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A sleuthing tradition

Pennsbury Manor brings back history-inspired escape rooms Sept. 27 and Oct. 4

Source: Pennsbury Manor

For all of you spooky season aficionados, Pennsbury Manor – the former Morrisville estate of Pennsylvania’s founder William Penn – is once again offering an experience that’s simultaneously suspenseful and historical.

On Friday, Sept. 27 and Oct. 4, Pennsbury is combining murder mystery and theater when it hosts two escape rooms, both inspired by true events from the days of Penn.

The annual initiative is being headed by educational program coordinator Sean Connolly, a new Pennsbury staffer. After receiving endless positive feedback from former escape room attendees and volunteers alike, it was a no-brainer to bring it back.

“It seems like everyone was telling me either via data or in person,” he said with a laugh. “Everyone had a really fun time doing it.”

The first escape room option is “Witches in the Woods,” which is organized into three sessions (6 p.m., 7:30 p.m. and 9 p.m.) that each last one hour and 10 minutes and are limited to 10 participants.

The groups are taken back in time to witness the fear and power of witches in the 17th century. They must test their detective skills and creativity in finding clues by candlelight to help or condemn Margaret Mattson, who was accused of witchcraft and tried by Penn, the governor at the time.

“The goal of the escape room is that we are people trying to help Margaret prove her innocence so that the court can make a decision,” Connolly said.

The second option is “Cottage in the Woods,” which is also organized into three sessions (6:15 p.m., 7:45 p.m. and 9:15 p.m.) that each last one hour and 10 minutes and are limited to 10 participants.

This escape room tasks participants with proving the innocence or guilt of Judith Roe, who was accused of a murder that, even in the late 1600s, was hailed as “notorious and barbarous.”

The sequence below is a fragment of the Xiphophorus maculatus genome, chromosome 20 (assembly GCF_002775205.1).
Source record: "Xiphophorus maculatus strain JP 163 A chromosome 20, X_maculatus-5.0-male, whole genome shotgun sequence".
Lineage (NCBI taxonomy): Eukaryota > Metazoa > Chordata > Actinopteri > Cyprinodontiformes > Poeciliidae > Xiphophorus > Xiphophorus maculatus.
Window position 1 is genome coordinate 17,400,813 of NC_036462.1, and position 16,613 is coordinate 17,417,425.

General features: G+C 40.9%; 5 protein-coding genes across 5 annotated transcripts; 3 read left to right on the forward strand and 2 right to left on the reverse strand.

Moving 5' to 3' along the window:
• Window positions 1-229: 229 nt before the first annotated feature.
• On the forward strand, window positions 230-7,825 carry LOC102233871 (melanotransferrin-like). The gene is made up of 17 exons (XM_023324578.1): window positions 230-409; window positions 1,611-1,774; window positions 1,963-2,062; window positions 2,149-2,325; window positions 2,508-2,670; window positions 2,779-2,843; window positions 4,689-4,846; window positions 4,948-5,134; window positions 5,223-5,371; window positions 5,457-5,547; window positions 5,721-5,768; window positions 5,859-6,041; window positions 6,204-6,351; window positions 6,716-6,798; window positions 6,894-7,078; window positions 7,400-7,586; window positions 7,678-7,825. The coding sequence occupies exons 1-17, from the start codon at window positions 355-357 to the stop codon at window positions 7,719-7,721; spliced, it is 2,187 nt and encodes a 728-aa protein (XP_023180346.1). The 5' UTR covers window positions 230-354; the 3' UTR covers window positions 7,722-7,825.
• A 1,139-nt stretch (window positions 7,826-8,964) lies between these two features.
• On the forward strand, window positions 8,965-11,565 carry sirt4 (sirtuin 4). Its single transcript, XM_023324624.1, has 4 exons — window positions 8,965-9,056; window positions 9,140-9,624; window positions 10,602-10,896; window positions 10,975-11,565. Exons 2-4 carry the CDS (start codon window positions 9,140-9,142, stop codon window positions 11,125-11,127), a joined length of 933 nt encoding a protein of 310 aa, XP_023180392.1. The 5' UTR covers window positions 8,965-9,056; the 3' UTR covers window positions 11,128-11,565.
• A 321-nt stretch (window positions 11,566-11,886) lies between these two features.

“I think the Judith Roe one has proved difficult in the past, so bring your sleuthing abilities,” said Connolly. “You can definitely do research on all of these.”

According to Connolly, Pennsbury’s escape rooms are different than the typical experience because participants aren’t in a single room the entire time. They start in the Visitors Center, head out into the garden area, where they are “transported” to Penn’s era, and continue into either the workers’ cottage or kitchen house.

Additionally, both are extremely interactive.

“There are scenes happening throughout,” Connolly said, explaining how Pennsbury actors are present. “If the group is really struggling with finding clues, the scene that will happen will be a little bit more revealing in what is given to the participants. If a group is doing really well and finding most of the clues, then it will be your bare-bone information.”

While the scenes may provide clues, Connolly warned participants to beware – the actors may try to throw them down a “rabbit hole” with false information, and it’s up to them to determine whether or not it’s valid.

Connolly said the escape rooms are recommended for ages 13 and over.

“It does go late and we are talking about murder. But it’s fun,” he explained. “I’m not saying it’s going to traumatize anyone. It’s a fun experience. The references to murder are 17th century, fun, interesting, historical mysteries that we’re trying to solve.”

He also recommended that interested participants purchase tickets in advance, since the escape rooms sold out quickly in previous years. Tickets are available at pennsbury-society.ticketleap.com/escape-room/. Cost is $35 general admission, $30 for Pennsbury members. Pennsbury Manor is located at 400 Pennsbury Memorial Road, Morrisville.

Samantha Bambino can be reached at sbambino@newspapermediagroup.com

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